The Cleveland Guardians were recipients of bad news Monday night as it was revealed their pitching staff took a major hit. Triston McKenzie will miss up to eight weeks due to a teres major muscle strain, not exactly great timing with Opening Day on Thursday.
With McKenzie out for a considerable amount of time it will make starts from pitchers other than Shane Bieber a tad more important. That is not necessarily an issue when it comes to Cal Quantrill. Quantrill was effective in his second full season in Cleveland with a 3.38 ERA and 1.208 WHIP in 186.1 innings (32 games. The concerns are with Aaron Civale, Zach Plesac, and Hunter Gaddis.
Civale had a career-worst 4.92 ERA despite a career-best 9.1 striketouts per nine in 2022. If Civale's career tendency of good year-bad year continues, a rebound season could be on the horizon for a Guardians rotation that needs it in the worst way. An odd year good perfomance season from Civale would take a tremendous amount of pressure off of the Cleveland pitching staff.
For Plesac it was the second consective season where the performance was not up to par. After a dazzling 2020 with a 2.28 ERA and 0.795 WHIP, 2021 and 2022 were not as kind. Plesac has a 4.49 ERA and 1.258 WHIP over his last two seasons. Strikeouts per nine have also plummeted from what now appears to his outlier performance in that area, from 9.1 in 2020 to 6.3 (2021) and 6.8 (2022). Even more concerning is that Plesac's FIP (Fielding Independent Pitching) during that span checks in at 4.59, which falls between below average and poor per Fangraphs' scale.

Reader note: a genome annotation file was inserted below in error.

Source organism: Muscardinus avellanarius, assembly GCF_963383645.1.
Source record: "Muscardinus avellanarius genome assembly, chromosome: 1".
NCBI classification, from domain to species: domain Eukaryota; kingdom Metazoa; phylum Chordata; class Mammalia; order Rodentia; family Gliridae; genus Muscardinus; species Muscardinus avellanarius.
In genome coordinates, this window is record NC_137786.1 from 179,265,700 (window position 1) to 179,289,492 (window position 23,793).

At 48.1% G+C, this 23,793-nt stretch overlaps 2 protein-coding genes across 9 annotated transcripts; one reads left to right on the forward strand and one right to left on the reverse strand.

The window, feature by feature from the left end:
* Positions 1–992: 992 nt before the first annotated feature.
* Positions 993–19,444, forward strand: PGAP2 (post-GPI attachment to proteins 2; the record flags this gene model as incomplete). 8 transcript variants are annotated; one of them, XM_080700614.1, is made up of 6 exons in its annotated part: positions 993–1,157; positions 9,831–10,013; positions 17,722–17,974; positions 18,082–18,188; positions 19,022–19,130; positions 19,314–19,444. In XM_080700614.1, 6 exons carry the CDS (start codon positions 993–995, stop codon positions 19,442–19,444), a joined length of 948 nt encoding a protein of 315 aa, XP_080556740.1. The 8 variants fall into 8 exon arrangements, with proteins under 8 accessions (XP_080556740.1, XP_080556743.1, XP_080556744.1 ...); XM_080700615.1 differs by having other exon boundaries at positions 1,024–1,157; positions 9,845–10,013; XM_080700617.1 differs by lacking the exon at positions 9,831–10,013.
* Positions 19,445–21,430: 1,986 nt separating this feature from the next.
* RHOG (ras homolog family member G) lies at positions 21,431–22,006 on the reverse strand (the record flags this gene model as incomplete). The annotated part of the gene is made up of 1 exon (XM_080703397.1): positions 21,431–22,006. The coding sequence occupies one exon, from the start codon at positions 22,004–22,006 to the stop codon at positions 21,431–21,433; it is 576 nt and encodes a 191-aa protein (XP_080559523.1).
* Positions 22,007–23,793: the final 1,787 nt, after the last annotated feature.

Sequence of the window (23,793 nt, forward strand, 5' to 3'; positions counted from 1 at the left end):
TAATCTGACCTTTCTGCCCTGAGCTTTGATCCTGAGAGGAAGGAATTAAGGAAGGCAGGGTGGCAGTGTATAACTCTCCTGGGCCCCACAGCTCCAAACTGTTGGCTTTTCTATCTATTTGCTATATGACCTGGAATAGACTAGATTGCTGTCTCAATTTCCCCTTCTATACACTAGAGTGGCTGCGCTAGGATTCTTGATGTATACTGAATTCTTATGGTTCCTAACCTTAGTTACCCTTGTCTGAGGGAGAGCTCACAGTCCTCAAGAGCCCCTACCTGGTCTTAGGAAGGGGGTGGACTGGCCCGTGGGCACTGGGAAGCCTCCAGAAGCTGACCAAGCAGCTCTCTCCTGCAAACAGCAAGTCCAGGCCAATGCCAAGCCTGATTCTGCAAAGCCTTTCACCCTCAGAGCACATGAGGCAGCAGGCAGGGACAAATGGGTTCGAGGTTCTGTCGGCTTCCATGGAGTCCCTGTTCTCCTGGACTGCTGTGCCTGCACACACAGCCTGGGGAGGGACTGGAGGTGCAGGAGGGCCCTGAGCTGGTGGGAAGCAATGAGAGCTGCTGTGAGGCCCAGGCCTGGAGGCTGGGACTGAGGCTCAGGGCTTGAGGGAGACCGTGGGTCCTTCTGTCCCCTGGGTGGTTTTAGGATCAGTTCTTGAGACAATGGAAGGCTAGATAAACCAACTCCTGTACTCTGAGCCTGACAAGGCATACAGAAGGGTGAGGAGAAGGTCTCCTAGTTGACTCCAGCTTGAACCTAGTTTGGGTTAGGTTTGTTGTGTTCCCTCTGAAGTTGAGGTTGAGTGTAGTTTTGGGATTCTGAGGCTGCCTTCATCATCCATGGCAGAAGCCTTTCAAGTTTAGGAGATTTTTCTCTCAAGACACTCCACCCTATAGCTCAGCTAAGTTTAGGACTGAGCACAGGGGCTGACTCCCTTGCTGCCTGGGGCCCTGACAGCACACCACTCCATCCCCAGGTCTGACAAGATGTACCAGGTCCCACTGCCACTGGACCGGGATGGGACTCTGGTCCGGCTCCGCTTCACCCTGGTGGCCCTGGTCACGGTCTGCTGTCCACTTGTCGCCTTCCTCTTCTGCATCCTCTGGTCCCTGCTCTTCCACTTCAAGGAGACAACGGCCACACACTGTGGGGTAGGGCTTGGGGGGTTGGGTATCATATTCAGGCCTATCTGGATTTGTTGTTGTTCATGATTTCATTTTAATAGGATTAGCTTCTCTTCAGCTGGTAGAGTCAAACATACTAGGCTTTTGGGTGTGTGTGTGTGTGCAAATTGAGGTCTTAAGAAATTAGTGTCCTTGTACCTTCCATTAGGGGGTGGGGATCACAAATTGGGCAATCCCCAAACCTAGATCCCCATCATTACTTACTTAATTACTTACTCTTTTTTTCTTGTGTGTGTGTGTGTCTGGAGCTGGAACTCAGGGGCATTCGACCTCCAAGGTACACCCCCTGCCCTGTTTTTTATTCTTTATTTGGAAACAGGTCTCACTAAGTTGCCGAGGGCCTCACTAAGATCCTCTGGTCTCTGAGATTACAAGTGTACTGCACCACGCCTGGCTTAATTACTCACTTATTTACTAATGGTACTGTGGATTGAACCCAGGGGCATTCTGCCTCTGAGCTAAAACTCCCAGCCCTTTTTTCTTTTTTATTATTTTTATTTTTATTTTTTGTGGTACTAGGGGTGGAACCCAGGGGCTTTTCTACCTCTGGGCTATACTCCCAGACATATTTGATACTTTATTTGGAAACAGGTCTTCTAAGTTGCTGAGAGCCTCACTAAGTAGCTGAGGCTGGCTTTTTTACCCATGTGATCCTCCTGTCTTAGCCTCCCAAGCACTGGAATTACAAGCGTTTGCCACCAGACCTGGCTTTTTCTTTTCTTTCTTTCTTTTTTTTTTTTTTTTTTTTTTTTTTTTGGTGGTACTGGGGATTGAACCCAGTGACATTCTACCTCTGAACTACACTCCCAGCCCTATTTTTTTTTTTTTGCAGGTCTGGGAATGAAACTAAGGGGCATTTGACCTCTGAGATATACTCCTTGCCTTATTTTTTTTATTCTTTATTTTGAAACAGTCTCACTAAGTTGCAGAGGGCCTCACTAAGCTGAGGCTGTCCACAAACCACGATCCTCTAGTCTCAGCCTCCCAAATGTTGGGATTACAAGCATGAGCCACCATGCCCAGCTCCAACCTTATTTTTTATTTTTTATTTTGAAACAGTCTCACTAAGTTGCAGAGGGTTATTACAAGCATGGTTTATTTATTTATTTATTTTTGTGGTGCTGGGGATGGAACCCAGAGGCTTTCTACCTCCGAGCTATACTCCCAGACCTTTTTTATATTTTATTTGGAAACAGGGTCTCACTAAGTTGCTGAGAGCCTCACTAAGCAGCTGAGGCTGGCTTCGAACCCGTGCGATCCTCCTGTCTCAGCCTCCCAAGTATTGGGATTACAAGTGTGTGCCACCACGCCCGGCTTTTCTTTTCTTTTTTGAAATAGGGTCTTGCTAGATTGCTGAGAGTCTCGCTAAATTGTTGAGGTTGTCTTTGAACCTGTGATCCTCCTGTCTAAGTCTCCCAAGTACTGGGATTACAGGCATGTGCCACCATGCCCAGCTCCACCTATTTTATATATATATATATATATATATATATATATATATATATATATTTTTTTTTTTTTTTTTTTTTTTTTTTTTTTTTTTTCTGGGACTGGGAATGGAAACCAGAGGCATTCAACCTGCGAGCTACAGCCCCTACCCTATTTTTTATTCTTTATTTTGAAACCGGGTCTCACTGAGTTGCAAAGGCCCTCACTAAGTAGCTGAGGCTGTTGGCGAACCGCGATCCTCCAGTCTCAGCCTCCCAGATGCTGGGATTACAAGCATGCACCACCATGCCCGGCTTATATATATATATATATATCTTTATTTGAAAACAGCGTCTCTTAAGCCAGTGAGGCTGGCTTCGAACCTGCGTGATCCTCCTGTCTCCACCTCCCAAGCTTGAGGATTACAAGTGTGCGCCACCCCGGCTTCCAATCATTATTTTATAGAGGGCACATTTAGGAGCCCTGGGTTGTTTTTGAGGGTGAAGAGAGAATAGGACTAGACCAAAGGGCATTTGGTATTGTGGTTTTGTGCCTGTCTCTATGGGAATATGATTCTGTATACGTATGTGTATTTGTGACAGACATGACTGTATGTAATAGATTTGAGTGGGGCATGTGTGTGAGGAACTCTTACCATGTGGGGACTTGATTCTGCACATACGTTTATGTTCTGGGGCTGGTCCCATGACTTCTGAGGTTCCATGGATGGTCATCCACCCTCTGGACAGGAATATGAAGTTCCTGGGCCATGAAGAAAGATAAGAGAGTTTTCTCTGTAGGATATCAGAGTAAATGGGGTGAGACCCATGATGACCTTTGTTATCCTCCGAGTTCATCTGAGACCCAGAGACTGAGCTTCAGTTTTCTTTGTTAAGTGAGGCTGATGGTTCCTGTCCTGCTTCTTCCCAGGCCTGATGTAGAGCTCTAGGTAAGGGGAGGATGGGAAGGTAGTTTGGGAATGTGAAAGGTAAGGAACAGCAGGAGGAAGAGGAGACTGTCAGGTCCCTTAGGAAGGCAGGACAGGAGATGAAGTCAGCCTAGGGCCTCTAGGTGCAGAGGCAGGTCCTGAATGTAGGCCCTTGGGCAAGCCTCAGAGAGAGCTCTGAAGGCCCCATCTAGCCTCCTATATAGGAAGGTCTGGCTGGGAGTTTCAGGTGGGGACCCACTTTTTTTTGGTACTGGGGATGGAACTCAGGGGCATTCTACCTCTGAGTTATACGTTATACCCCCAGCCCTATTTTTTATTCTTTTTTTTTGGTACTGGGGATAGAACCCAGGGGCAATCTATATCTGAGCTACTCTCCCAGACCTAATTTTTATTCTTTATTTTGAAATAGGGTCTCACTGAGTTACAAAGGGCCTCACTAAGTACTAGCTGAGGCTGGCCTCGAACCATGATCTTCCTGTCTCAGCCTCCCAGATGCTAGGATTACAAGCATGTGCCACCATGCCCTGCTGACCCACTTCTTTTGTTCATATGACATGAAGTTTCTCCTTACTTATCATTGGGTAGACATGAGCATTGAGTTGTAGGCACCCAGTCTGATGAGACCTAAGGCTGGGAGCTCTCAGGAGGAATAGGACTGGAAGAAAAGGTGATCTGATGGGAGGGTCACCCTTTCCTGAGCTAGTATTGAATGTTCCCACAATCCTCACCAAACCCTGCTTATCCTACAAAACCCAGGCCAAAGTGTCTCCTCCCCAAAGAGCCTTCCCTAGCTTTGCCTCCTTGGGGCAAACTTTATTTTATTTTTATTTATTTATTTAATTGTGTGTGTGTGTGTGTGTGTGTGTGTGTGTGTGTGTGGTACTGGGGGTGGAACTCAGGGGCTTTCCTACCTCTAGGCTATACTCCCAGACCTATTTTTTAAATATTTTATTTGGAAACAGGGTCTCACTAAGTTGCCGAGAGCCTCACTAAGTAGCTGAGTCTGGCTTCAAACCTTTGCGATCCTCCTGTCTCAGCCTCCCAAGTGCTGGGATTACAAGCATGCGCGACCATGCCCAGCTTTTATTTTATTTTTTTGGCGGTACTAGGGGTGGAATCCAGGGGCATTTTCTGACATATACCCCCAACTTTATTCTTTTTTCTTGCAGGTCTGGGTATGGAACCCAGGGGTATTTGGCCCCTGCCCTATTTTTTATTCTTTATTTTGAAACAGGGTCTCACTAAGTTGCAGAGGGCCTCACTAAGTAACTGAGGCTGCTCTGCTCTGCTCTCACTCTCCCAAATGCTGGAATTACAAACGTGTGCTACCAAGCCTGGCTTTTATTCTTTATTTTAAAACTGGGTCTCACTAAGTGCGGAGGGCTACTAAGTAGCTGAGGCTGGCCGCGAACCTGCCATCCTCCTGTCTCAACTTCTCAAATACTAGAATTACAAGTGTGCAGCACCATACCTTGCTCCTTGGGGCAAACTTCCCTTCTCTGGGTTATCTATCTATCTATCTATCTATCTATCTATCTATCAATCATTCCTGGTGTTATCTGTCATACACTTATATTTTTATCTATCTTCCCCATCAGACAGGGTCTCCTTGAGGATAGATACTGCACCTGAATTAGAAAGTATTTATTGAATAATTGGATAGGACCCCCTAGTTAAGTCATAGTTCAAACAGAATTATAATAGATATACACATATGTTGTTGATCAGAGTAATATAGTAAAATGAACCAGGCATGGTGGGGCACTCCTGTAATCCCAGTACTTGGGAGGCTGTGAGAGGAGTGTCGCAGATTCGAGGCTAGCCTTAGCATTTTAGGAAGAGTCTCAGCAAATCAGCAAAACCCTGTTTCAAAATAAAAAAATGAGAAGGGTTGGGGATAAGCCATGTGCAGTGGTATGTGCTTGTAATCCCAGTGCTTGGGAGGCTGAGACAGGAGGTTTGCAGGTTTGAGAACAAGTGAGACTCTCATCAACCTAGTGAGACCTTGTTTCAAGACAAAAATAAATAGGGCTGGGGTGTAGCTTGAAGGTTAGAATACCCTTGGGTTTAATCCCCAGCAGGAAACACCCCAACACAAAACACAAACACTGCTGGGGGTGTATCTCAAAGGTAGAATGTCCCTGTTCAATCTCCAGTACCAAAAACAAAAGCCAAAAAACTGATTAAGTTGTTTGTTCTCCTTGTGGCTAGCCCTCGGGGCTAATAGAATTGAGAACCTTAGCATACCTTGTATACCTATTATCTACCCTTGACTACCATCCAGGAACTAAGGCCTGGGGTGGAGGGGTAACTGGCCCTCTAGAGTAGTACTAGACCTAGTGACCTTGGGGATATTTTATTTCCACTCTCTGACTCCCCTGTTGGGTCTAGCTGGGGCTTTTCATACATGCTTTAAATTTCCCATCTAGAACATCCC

Hunter Gaddis has been tabbed to take McKenzie's slot in the rotation. Originally a bullpen arm, but worked his way through the minors as a starter.
The almost 25-year old righty started two games last season and they did not go well. Gaddis allowed 15 runs on 15 hits including seven home runs in 7.1 innings against the Astros and White Sox. Things have gone better for Gaddis in Arizona, allowing four runs (five total) on 10 hits in 13 innings. Spring numbers are far from the best indicator of future success, but pitching closer to his minor league marks rather than his two spots in Cleveland last season is progress.
The Guardians will most likely have to be a bit creative when piecing together their rotation to start the year. Cleveland may have to work in some piggyback starts to navigate the early season schedule without their number two pitcher. The back end of the rotation is going to be tested early and it may not be particularly smooth without their number two starter. If Cleveland is going to maintain their level and not fall behind other teams in the division they will need their pitching depth to step up. Even though a division cannot be won in April, it can be lost and that is what the Guardians are looking to avoid.